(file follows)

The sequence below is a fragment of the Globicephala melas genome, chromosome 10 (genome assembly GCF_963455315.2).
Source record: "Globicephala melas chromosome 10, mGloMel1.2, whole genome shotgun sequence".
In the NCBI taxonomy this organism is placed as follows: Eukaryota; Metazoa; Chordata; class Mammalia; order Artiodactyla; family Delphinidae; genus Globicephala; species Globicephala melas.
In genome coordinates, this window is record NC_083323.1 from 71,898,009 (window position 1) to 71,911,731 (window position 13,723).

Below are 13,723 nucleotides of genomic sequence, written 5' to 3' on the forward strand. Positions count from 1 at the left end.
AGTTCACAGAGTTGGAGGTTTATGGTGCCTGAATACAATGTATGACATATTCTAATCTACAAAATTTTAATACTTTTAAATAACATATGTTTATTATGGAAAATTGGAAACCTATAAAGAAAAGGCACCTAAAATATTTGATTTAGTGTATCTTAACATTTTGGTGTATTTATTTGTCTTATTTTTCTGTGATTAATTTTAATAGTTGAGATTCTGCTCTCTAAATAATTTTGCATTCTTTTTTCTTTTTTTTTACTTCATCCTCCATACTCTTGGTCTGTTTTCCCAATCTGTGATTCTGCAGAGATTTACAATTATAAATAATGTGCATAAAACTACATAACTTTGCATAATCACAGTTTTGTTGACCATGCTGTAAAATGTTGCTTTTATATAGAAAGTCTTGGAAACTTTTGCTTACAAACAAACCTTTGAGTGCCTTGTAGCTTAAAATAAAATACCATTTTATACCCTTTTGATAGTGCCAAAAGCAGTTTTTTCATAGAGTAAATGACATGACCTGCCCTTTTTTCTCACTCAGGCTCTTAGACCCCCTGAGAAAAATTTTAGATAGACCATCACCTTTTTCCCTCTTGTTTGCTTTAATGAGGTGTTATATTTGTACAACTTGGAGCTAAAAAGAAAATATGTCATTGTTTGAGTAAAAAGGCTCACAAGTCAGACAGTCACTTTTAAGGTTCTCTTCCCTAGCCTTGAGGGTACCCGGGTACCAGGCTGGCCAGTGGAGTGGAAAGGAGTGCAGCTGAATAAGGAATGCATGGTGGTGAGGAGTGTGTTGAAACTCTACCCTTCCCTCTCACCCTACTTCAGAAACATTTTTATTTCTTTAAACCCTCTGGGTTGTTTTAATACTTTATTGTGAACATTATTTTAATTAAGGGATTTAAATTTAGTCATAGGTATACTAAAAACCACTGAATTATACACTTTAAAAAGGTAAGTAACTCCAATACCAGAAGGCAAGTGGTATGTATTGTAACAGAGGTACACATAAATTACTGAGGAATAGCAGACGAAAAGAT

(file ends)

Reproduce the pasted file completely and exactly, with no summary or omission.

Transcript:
The sequence below is a fragment of the Globicephala melas genome, chromosome 10 (genome assembly GCF_963455315.2).
Source record: "Globicephala melas chromosome 10, mGloMel1.2, whole genome shotgun sequence".
In the NCBI taxonomy this organism is placed as follows: Eukaryota; Metazoa; Chordata; class Mammalia; order Artiodactyla; family Delphinidae; genus Globicephala; species Globicephala melas.
In genome coordinates, this window is record NC_083323.1 from 71,898,009 (window position 1) to 71,911,731 (window position 13,723).

Below are 13,723 nucleotides of genomic sequence, written 5' to 3' on the forward strand. Positions count from 1 at the left end.
AGTTCACAGAGTTGGAGGTTTATGGTGCCTGAATACAATGTATGACATATTCTAATCTACAAAATTTTAATACTTTTAAATAACATATGTTTATTATGGAAAATTGGAAACCTATAAAGAAAAGGCACCTAAAATATTTGATTTAGTGTATCTTAACATTTTGGTGTATTTATTTGTCTTATTTTTCTGTGATTAATTTTAATAGTTGAGATTCTGCTCTCTAAATAATTTTGCATTCTTTTTTCTTTTTTTTTACTTCATCCTCCATACTCTTGGTCTGTTTTCCCAATCTGTGATTCTGCAGAGATTTACAATTATAAATAATGTGCATAAAACTACATAACTTTGCATAATCACAGTTTTGTTGACCATGCTGTAAAATGTTGCTTTTATATAGAAAGTCTTGGAAACTTTTGCTTACAAACAAACCTTTGAGTGCCTTGTAGCTTAAAATAAAATACCATTTTATACCCTTTTGATAGTGCCAAAAGCAGTTTTTTCATAGAGTAAATGACATGACCTGCCCTTTTTTCTCACTCAGGCTCTTAGACCCCCTGAGAAAAATTTTAGATAGACCATCACCTTTTTCCCTCTTGTTTGCTTTAATGAGGTGTTATATTTGTACAACTTGGAGCTAAAAAGAAAATATGTCATTGTTTGAGTAAAAAGGCTCACAAGTCAGACAGTCACTTTTAAGGTTCTCTTCCCTAGCCTTGAGGGTACCCGGGTACCAGGCTGGCCAGTGGAGTGGAAAGGAGTGCAGCTGAATAAGGAATGCATGGTGGTGAGGAGTGTGTTGAAACTCTACCCTTCCCTCTCACCCTACTTCAGAAACATTTTTATTTCTTTAAACCCTCTGGGTTGTTTTAATACTTTATTGTGAACATTATTTTAATTAAGGGATTTAAATTTAGTCATAGGTATACTAAAAACCACTGAATTATACACTTTAAAAAGGTAAGTAACTCCAATACCAGAAGGCAAGTGGTATGTATTGTAACAGAGGTACACATAAATTACTGAGGAATAGCAGACGAAAAGAT